That experience prompted Belcher to push ahead and process a continuity plan to address numerous possibilities.
“We need a plan for on-site and going off-site, and it’s an ongoing process,” Belcher says. “We’ve learned from every instance. I hate to say it, but it often takes something happening to learn from it what you need to prepare for.”
In December 2011, a fire damaged several floors in CCRC’s office building. While the business suffered no fire damage, there was smoke damage, and access to the offices was extremely limited for three weeks.
“We were better prepared,” Belcher says. “We had learned we needed to work on our phone system and we were able to set up remotely for our call center. That worked seamlessly and was a good first sign.”
Smith says the call center was the first priority.
“The call center for emergencies is what the public needs,” Smith says. “The other services we provide get put a little lower on the list because the providers we support will not be thinking about those other services, such as workshops.”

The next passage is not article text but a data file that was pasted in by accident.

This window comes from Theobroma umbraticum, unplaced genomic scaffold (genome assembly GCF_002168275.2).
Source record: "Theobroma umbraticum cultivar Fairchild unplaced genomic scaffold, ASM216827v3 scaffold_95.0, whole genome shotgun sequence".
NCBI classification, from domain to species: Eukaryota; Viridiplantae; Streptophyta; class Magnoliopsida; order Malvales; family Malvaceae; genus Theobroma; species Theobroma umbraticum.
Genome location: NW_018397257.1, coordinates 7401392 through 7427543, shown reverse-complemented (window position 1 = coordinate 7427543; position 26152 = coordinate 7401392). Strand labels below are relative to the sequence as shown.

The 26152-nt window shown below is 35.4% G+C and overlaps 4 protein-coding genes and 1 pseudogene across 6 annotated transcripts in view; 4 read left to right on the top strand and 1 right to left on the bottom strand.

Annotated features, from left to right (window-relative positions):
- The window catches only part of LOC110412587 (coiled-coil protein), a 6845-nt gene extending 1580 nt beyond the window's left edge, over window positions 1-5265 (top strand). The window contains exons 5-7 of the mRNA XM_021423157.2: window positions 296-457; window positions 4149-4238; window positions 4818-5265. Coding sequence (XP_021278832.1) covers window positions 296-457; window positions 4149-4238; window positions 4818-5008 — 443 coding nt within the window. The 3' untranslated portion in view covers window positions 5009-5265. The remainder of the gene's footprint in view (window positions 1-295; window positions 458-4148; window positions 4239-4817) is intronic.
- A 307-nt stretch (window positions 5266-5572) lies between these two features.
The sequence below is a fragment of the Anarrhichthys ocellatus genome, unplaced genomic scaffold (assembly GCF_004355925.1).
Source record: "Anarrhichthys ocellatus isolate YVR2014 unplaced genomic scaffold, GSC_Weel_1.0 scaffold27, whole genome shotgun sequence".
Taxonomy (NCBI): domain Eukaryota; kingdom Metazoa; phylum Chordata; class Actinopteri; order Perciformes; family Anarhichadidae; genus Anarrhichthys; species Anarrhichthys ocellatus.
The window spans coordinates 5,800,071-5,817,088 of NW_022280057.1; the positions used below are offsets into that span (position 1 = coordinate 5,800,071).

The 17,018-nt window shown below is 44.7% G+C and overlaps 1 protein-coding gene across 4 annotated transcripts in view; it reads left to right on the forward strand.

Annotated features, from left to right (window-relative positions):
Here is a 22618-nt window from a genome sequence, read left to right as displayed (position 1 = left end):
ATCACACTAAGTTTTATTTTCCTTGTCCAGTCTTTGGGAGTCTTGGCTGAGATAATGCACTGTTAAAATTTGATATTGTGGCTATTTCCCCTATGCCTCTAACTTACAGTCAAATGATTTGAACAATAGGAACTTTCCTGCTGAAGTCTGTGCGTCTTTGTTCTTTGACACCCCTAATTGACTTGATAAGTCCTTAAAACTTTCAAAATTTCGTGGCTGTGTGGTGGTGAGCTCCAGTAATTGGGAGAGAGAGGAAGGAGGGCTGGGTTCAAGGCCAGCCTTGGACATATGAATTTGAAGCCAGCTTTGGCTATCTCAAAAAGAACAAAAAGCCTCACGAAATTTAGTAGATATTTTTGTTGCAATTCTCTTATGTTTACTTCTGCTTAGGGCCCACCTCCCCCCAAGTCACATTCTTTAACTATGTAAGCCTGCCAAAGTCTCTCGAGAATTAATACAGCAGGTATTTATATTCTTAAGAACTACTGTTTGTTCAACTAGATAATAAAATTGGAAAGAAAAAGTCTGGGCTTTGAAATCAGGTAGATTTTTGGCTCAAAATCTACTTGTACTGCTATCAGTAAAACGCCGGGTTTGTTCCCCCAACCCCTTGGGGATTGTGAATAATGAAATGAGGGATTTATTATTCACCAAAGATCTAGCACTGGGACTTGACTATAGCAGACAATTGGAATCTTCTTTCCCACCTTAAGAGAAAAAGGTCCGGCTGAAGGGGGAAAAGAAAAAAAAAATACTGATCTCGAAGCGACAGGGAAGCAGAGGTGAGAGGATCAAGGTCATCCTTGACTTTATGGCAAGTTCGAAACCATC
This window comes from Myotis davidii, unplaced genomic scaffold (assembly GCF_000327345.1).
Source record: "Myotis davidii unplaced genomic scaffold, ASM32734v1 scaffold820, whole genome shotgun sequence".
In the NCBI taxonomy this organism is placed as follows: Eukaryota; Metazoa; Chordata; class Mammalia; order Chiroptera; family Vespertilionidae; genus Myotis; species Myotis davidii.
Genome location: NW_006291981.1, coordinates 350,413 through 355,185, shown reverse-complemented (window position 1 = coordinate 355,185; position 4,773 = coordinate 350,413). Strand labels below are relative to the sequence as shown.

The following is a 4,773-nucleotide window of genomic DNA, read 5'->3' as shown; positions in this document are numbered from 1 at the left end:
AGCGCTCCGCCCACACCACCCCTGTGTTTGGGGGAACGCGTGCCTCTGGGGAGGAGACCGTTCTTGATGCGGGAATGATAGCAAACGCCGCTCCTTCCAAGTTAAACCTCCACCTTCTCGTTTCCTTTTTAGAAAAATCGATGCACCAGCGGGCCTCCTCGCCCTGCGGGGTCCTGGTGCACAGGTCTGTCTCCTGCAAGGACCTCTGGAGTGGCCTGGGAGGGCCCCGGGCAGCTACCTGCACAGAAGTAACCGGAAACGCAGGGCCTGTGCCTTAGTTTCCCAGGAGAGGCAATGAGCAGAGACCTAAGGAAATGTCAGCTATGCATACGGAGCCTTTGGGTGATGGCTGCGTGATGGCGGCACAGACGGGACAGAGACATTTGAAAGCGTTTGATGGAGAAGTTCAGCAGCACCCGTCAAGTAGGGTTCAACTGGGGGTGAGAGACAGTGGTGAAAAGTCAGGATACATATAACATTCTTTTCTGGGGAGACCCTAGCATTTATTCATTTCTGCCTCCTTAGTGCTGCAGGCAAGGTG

While CCRC learned valuable lessons from their experience with the ice storm and subsequent advancement on a continuity plan, it remains a work in progress because of, among other things, the number of possible occurrences.
“I’d tell businesses to have a plan and to keep stuff off-site – think about what you need to continue working,” Belcher says.
Smith adds that one good step is to include investment in a continuity plan in a company’s budget. “You can’t expect to get everything immediately, but it’s a good idea to plan some in the budget and to think about it.”
Of course, different types of businesses have different needs, priorities and capabilities. There is no cookie-cutter solution, as each individual business must evaluate its own needs, resources and plans to mitigate for many potential situations. Tulsa Partners provides numerous resources and hosts workshops such as “A Day Without Business.”
“Several different organizations have free business continuity plan templates, and there are also free planning templates from the Red Cross and FEMA,” Hall says. “Find what you like, find what works for your business – whatever you do, it will be better than doing nothing.”
Among Hall’s suggestions is to view resources at www.disastersafety.org, a website of the Insurance Institute for Business and Home Safety.